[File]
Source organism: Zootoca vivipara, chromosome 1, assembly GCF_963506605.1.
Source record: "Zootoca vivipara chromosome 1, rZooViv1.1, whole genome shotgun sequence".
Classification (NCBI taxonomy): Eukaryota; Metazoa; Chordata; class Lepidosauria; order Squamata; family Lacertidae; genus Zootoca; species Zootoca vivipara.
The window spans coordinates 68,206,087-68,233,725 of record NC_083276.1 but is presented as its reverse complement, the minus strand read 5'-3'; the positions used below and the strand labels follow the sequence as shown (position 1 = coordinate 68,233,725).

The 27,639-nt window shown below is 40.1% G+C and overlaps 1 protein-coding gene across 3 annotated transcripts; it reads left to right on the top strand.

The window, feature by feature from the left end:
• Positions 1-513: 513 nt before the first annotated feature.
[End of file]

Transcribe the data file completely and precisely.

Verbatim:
Source organism: Zootoca vivipara, chromosome 1, assembly GCF_963506605.1.
Source record: "Zootoca vivipara chromosome 1, rZooViv1.1, whole genome shotgun sequence".
Classification (NCBI taxonomy): Eukaryota; Metazoa; Chordata; class Lepidosauria; order Squamata; family Lacertidae; genus Zootoca; species Zootoca vivipara.
The window spans coordinates 68,206,087-68,233,725 of record NC_083276.1 but is presented as its reverse complement, the minus strand read 5'-3'; the positions used below and the strand labels follow the sequence as shown (position 1 = coordinate 68,233,725).

The 27,639-nt window shown below is 40.1% G+C and overlaps 1 protein-coding gene across 3 annotated transcripts; it reads left to right on the top strand.

The window, feature by feature from the left end:
• Positions 1-513: 513 nt before the first annotated feature.